Uyuni the town is quite small, really only serving the purpose of connecting people to the nearby Salt Flats and other natural wonders.The first stop on the tour, on the way out of town is the train cemetary. The town used to have a flourishing mineral extraction business which went bust in the 1940s. All of the trains were just left behind.
Then we went to the salt flats. Because we arrived at the end of the rainy season, the flats were covered in an inch or two of water, which meant that we weren´t able to get the typical pictures of the actual salt, but it created a pretty reflective effect. The hardest part was actually walking around - the water was quite cold and the salt made walking a bit painful.
Piles of salt ready to be shipped out
Our second day on the tour was filled with interesting rocks and a number of pretty lagunas. First we went to what we deemed the "rock playground." Then it was off to three different lagunas, followed by the famous "arbol de piedra" (rock tree). We ended the day at the Laguna Colorada, which is a laguna with water that is a deep red color.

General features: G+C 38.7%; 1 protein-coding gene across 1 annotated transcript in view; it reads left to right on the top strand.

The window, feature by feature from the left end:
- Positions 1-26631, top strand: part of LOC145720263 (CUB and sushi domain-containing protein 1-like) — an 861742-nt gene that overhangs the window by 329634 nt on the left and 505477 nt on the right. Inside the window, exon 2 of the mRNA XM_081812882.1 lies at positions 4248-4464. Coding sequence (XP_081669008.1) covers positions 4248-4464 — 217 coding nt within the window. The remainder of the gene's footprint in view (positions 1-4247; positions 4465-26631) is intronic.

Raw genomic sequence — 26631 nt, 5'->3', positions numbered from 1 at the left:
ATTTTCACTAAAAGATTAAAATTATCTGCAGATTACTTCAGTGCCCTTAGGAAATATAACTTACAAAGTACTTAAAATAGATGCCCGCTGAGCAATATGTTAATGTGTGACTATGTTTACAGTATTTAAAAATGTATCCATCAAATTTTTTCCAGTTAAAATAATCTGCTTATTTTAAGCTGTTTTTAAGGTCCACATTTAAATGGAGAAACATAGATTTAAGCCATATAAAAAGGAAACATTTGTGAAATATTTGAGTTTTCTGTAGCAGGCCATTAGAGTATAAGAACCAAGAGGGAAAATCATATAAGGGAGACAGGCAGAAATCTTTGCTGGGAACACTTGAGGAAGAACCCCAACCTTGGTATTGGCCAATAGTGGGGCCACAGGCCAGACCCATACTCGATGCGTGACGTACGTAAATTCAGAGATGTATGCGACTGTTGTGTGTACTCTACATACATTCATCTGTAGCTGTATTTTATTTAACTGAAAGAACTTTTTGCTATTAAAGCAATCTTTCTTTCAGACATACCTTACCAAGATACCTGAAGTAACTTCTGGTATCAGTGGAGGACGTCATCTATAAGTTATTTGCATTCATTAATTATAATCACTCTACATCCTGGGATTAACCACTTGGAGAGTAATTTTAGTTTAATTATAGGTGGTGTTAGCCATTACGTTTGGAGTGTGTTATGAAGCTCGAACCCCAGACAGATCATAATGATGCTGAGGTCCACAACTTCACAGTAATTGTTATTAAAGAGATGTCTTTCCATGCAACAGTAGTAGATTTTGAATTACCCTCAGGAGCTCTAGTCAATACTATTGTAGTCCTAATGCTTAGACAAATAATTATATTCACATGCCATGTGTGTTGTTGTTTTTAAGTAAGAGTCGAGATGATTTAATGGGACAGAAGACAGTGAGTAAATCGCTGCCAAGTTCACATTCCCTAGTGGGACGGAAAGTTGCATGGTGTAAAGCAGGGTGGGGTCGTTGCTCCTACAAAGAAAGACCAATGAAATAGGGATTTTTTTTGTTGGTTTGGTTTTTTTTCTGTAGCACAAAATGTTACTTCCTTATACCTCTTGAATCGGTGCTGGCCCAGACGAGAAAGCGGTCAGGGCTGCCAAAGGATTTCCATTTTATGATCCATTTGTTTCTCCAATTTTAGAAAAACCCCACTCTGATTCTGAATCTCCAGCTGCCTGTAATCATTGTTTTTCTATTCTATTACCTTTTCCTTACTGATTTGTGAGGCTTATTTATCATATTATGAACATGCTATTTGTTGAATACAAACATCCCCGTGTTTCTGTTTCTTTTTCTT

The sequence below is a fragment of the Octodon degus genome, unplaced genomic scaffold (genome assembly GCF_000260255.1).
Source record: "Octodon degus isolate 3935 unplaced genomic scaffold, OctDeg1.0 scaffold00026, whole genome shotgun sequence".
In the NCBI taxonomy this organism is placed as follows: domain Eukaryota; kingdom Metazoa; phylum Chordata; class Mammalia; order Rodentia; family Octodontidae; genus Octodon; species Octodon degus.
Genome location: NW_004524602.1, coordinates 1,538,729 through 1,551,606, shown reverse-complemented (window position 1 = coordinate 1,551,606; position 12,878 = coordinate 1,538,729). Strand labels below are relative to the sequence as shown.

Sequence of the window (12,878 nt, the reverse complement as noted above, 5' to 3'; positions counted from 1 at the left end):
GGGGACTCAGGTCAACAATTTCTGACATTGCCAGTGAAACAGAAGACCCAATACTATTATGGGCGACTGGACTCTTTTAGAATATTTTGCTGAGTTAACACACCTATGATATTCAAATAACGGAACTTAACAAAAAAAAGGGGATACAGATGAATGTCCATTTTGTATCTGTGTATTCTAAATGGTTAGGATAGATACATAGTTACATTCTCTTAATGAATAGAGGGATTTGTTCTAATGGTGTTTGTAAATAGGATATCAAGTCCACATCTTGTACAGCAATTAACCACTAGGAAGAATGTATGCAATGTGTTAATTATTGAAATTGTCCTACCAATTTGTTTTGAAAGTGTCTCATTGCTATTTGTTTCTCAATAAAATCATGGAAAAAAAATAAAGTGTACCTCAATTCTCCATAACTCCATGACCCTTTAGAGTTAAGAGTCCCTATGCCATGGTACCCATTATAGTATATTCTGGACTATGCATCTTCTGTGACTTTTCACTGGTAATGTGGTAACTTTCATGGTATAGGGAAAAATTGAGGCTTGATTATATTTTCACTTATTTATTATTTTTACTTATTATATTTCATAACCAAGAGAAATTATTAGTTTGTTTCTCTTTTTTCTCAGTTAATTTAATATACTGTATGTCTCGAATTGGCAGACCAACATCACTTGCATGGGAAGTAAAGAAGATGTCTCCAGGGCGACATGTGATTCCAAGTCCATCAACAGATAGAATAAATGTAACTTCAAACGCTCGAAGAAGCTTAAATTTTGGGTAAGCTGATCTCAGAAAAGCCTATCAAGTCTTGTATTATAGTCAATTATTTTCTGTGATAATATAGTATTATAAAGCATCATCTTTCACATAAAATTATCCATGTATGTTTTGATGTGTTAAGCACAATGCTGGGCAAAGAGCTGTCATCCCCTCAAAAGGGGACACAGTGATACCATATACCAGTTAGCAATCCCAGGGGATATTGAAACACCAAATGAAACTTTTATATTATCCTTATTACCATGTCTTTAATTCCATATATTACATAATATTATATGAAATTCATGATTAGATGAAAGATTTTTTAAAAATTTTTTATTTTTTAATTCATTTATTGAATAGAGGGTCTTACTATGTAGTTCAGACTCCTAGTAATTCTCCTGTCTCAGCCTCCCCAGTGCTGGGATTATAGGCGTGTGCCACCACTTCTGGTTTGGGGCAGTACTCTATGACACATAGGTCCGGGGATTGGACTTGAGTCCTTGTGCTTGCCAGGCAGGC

The first laguna
Laguna with ruins
Arbol de Piedra
The Laguna Colorada is really, really red (the tiny specks on the horizon are flamingos -
all of the lagunas are filled with them)
On day three we were up at 4:30 in the morning, which was okay because it was freezing and I was unable to sleep anyway. We passed a number of geysers on our way to see the sunrise at the thermal waters. Then it was off to see two more lagunas before taking the long journey back to Uyuni, and our bus for Villazon, on the border with Argentina.